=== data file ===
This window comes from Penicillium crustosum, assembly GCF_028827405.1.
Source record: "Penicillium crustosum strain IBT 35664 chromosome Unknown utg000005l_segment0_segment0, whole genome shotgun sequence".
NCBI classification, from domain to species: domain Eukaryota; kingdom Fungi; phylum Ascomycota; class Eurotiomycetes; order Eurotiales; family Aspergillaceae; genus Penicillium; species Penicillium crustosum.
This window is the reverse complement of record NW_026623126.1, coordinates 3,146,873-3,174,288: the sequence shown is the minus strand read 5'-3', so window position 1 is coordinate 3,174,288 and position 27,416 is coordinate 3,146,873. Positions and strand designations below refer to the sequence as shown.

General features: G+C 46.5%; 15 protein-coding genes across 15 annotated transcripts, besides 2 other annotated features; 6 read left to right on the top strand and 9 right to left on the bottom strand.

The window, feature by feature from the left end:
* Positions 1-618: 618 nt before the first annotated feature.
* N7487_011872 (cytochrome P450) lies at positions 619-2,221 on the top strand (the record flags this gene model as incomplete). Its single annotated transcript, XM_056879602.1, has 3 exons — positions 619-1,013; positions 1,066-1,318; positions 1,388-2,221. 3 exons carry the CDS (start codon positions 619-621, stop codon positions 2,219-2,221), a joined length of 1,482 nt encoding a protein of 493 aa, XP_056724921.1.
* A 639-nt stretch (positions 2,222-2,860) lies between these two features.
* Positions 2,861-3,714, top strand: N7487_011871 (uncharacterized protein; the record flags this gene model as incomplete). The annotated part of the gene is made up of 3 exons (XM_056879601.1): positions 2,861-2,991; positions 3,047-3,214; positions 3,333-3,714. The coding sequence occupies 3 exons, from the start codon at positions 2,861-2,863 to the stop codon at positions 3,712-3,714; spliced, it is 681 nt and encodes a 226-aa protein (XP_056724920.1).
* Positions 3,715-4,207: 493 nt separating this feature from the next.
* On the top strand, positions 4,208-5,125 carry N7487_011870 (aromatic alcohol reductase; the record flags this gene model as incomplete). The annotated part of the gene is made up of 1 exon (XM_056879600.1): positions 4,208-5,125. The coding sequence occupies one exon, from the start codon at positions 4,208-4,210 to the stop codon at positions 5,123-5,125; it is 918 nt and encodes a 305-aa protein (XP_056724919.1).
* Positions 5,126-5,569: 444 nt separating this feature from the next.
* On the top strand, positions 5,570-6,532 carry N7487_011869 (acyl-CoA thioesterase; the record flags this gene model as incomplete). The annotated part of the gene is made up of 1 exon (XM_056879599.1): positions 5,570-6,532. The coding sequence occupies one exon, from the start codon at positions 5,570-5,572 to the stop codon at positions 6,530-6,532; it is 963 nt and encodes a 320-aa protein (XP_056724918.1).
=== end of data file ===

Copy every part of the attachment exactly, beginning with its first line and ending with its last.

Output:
This window comes from Penicillium crustosum, assembly GCF_028827405.1.
Source record: "Penicillium crustosum strain IBT 35664 chromosome Unknown utg000005l_segment0_segment0, whole genome shotgun sequence".
NCBI classification, from domain to species: domain Eukaryota; kingdom Fungi; phylum Ascomycota; class Eurotiomycetes; order Eurotiales; family Aspergillaceae; genus Penicillium; species Penicillium crustosum.
This window is the reverse complement of record NW_026623126.1, coordinates 3,146,873-3,174,288: the sequence shown is the minus strand read 5'-3', so window position 1 is coordinate 3,174,288 and position 27,416 is coordinate 3,146,873. Positions and strand designations below refer to the sequence as shown.

General features: G+C 46.5%; 15 protein-coding genes across 15 annotated transcripts, besides 2 other annotated features; 6 read left to right on the top strand and 9 right to left on the bottom strand.

The window, feature by feature from the left end:
* Positions 1-618: 618 nt before the first annotated feature.
* N7487_011872 (cytochrome P450) lies at positions 619-2,221 on the top strand (the record flags this gene model as incomplete). Its single annotated transcript, XM_056879602.1, has 3 exons — positions 619-1,013; positions 1,066-1,318; positions 1,388-2,221. 3 exons carry the CDS (start codon positions 619-621, stop codon positions 2,219-2,221), a joined length of 1,482 nt encoding a protein of 493 aa, XP_056724921.1.
* A 639-nt stretch (positions 2,222-2,860) lies between these two features.
* Positions 2,861-3,714, top strand: N7487_011871 (uncharacterized protein; the record flags this gene model as incomplete). The annotated part of the gene is made up of 3 exons (XM_056879601.1): positions 2,861-2,991; positions 3,047-3,214; positions 3,333-3,714. The coding sequence occupies 3 exons, from the start codon at positions 2,861-2,863 to the stop codon at positions 3,712-3,714; spliced, it is 681 nt and encodes a 226-aa protein (XP_056724920.1).
* Positions 3,715-4,207: 493 nt separating this feature from the next.
* On the top strand, positions 4,208-5,125 carry N7487_011870 (aromatic alcohol reductase; the record flags this gene model as incomplete). The annotated part of the gene is made up of 1 exon (XM_056879600.1): positions 4,208-5,125. The coding sequence occupies one exon, from the start codon at positions 4,208-4,210 to the stop codon at positions 5,123-5,125; it is 918 nt and encodes a 305-aa protein (XP_056724919.1).
* Positions 5,126-5,569: 444 nt separating this feature from the next.
* On the top strand, positions 5,570-6,532 carry N7487_011869 (acyl-CoA thioesterase; the record flags this gene model as incomplete). The annotated part of the gene is made up of 1 exon (XM_056879599.1): positions 5,570-6,532. The coding sequence occupies one exon, from the start codon at positions 5,570-5,572 to the stop codon at positions 6,530-6,532; it is 963 nt and encodes a 320-aa protein (XP_056724918.1).